Skip to main content

What’s Happening at Birdsong?

By NutritionNo Comments

Already, a year has passed since Birdsong slowed down. Several reasons were behind the changes. Initially, Rick was working on the design and manufacturing of a machine for an abattoir out west. That was six months’ worth of work. It was about time to give the soil a rest anyway, after 6 years of intense cropping. We also had a broken tractor, which we waited for months to receive parts from Europe for…and then when they finally came, we found out we were still missing one very important component. The tractor is essential for market gardening in our situation, otherwise the soil prep and maintenance would require more time than we have to give!

Then another six-month project came up, also far from home, which only really allowed Rick to be home on weekends. During that time, our eldest daughter got engaged (short engagement), and so there was a wedding to be planned (sorry, no wedding pics posted here, as I think the bride and groom would prefer not to have them posted online)…and on top of that, it was breeding season, so we were incubating duck eggs and our dog Fawn had a gorgeous litter of 8 puppies. I put a lot of time into house training pups, so this was a hugely busy season for us.

The original idea was to have a break from farming for a year, and then reassess what we’d like to do. The year is up, and although we are keen to get a veggie patch going again in our presently neglected greenhouse area, we are not so keen to go back to full-time market gardening. Especially for me, as I was homeschooling, running the harvesting/sales/ordering side of things, and managing the household, it was so refreshing to have a break and be able to focus more on the family. The children are growing up fast, and as parents, we only get one shot at raising them, so I would like to be more available for them.

For now, I’m happy to keep Birdsong open for the bulk certified organic products that we bring in, but we’re not expecting to be growing our own produce to sell, at this stage. We have learned so much during the 6 or so years of running Birdsong, and loved producing and supplying wholesome produce from mineral-enriched soil. We’re also thankful for all the support we had over the years 🙂

If you are looking for an alternative source of organic local produce, the Saturday Farmer’s Markets at Cob and Co (Toowoomba) have quite a decent variety to choose from.

An Indefinite End to Birdsong Delivery Runs

By Market GardenNo Comments

For those of you who receive Birdsong’s weekly updates, you have already read that we have changes on the horizon, and that Rick has been spending far more time engineering than farming over the last 5 months or so.

Now we’re at the point where we hardly have any of our own produce to sell, and it’s just not worth doing delivery runs which are primarily made up of items we have bought in and don’t put much of a mark-up on. I’m getting far fewer delivery orders than we’ve had in the past. We also expect to be making multiple trips to NSW this year and Rick has asked that I suspend delivery runs indefinitely.

I will still deliver this Friday 17th March, but after this we will be pick-ups only, until further notice. We apologise for any inconvenience.

What to do With all that Zucchini: #2 Walnut and Zucchini Sourdough

By NutritionNo Comments

This one may be a huge learning curve if you don’t already have experience making sourdough…but if you do have a little history with sourdough, it’s not such a stretch to make a sourdough that incorporates zucchini.

We are in a zucchini glut right now, so I’m trialling some ideas/recipes that are new to us, and posting the link to the recipe if it was any good. The photos will always be taken here, of the recipe we trialled at home. Sometimes there’s wonderful looking lists of recipe ideas online which sound great, but then you make them and they’re a flop. The goal here is to make sure we’re only sharing recipes that actually worked for us at Birdsong.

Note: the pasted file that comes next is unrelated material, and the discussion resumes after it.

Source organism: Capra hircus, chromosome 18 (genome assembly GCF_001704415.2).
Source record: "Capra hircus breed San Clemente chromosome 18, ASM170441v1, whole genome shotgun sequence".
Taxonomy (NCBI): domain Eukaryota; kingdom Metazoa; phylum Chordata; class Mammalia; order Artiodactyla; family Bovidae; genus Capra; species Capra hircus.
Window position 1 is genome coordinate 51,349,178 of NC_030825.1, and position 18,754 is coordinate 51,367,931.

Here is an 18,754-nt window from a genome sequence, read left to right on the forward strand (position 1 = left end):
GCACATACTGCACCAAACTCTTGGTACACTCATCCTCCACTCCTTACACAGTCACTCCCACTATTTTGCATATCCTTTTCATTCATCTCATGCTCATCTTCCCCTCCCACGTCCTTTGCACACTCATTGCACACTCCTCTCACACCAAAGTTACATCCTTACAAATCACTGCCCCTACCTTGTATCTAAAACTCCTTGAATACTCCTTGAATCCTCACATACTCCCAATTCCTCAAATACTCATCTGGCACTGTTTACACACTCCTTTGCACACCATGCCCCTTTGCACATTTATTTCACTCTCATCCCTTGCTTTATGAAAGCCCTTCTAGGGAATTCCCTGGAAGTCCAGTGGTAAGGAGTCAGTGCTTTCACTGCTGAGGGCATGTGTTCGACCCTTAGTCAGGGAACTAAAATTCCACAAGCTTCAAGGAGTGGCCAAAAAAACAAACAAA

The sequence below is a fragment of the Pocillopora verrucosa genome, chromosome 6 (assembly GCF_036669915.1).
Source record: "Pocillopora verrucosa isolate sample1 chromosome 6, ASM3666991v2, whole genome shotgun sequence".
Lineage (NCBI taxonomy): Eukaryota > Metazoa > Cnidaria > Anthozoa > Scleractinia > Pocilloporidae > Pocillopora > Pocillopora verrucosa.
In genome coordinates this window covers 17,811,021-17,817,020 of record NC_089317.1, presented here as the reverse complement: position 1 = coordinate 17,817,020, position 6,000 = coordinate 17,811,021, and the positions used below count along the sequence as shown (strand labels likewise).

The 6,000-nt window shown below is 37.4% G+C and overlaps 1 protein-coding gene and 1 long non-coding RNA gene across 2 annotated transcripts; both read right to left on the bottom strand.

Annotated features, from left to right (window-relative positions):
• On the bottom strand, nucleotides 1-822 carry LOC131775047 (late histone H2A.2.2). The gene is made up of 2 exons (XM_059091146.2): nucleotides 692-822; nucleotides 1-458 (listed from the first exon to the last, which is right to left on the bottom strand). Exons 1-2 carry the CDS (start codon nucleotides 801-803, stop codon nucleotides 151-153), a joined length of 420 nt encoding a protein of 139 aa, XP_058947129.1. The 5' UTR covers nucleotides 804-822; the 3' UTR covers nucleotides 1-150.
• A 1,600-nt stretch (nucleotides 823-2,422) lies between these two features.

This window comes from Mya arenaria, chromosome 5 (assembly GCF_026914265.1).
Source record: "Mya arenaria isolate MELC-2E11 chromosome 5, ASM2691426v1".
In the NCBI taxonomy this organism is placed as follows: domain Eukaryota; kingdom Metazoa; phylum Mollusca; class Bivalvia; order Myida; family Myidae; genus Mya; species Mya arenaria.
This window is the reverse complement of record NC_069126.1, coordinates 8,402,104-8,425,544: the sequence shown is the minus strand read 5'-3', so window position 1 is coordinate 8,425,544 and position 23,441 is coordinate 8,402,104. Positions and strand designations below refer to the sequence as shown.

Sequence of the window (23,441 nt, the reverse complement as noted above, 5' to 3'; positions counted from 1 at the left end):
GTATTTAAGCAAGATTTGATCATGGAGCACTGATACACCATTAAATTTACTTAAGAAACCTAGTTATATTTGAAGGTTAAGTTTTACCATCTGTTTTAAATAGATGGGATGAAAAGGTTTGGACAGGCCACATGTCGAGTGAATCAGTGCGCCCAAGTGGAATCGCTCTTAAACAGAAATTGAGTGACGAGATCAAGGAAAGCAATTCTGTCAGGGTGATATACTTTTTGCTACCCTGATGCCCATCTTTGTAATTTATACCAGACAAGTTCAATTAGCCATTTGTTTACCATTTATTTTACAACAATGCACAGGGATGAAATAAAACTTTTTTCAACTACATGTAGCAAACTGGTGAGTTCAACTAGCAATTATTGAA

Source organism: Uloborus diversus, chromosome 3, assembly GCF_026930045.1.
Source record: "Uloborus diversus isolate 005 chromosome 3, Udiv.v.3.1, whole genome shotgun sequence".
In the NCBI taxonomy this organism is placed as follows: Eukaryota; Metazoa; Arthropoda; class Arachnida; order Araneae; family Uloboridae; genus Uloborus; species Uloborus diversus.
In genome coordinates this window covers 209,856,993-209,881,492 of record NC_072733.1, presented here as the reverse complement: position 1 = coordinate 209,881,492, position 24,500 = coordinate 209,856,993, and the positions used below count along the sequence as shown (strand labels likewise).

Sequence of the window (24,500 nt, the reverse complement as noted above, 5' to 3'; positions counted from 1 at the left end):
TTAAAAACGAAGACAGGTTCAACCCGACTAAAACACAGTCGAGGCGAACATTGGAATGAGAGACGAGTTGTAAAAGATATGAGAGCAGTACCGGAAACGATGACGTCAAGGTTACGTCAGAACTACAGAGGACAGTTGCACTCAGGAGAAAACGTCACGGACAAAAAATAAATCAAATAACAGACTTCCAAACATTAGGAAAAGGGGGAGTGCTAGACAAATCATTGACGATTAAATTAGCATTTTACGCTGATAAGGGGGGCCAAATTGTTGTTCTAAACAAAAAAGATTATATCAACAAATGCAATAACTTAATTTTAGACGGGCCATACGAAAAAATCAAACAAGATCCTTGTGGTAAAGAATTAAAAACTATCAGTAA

I love sourdough, but haven’t really experimented with mix-ins before. The walnuts enhance this bread’s rustic texture, and the zucchini adds moisture content and some aesthetic charm. Thumbs-up for flavour too 🙂

Check out HomesteadandChilli for the recipe.

What to do With all that Zucchini: #1 Zucchini Brownies

By NutritionNo Comments

Summer…there’s just about always a glut of something in summer. And right now it’s zucchini. As much as our poultry adore zucchini, I don’t really want to give them much yet…so its time to test-run some new zucchini recipes. I’ll post them if they’re any good 🙂

I’d never tried zucchini brownies before. The results were great, but I made the mistake of icing them with dark chocolate (which many of my children don’t like), so they’re lasting longer than expected! I’d be tucking into them except I’m presently reducing my gluten and sugar intake. I’ve yet to try these on coconut sugar and wholemeal spelt (which would make them a little healthier).

And no, you don’t notice the zucchini.

Head over to CrazyforCrust for the recipe.

Getting Aquainted With Artichoke (Tea)

By RecipesNo Comments

Over the last year, Rick has planted two rows of artichoke. I had no idea how big those thistles become! Many of the plants are taller than I am, and after all this rain, we’re finding ourselves inundated with artichoke bulbs. Besides marinated artichoke hearts out of a jar from the supermarket, I’ve not really had any experience with this produce.

So, this past week Rick asked if I could learn to use them, so they don’t go to waste. They’re listed for sale of course, but it looks like we have more than we can sell, and I know there will be other people out there like me who have just not ever used fresh artichokes!

It turns out artichokes are great for your liver, may help with managing blood pressure, blood sugar…and many more benefits. I was impressed that they contain so many trace minerals, as mentioned in the nutrition facts below.

We’ve had a go at steaming them for 3 minutes and then eating them petal by petal, dipping them in aioli. That went down well. And then I also discovered artichoke tea. It’s earthy, with no bitterness (which some herbal teas are prone to), and it can be consumed hot or cold. I’ve tried both and will continue with artichoke tea every few days, for it’s health benefits.

It’s so simple to make, you just take about three artichokes, put them in an appropriate sized saucepan and barely cover them with water. Bring to the boil and then simmer for 20-30 minutes. I poured a cup of hot tea from the saucepan, and then tipped the rest of the liquid through a funnel into a glass bottle, to refrigerate and drink cold later on. I imagine other flavours could be infused into the tea, but I haven’t experimented with that yet. Maybe bubbling the chilled tea through a SodaKing would add an interesting twist?

You could eat the artichokes that were used to make the tea, but the texture isn’t the same as 3-minute artichokes. My 10 year-old, who loves them, said the 30-minutes artichokes had a funny texture.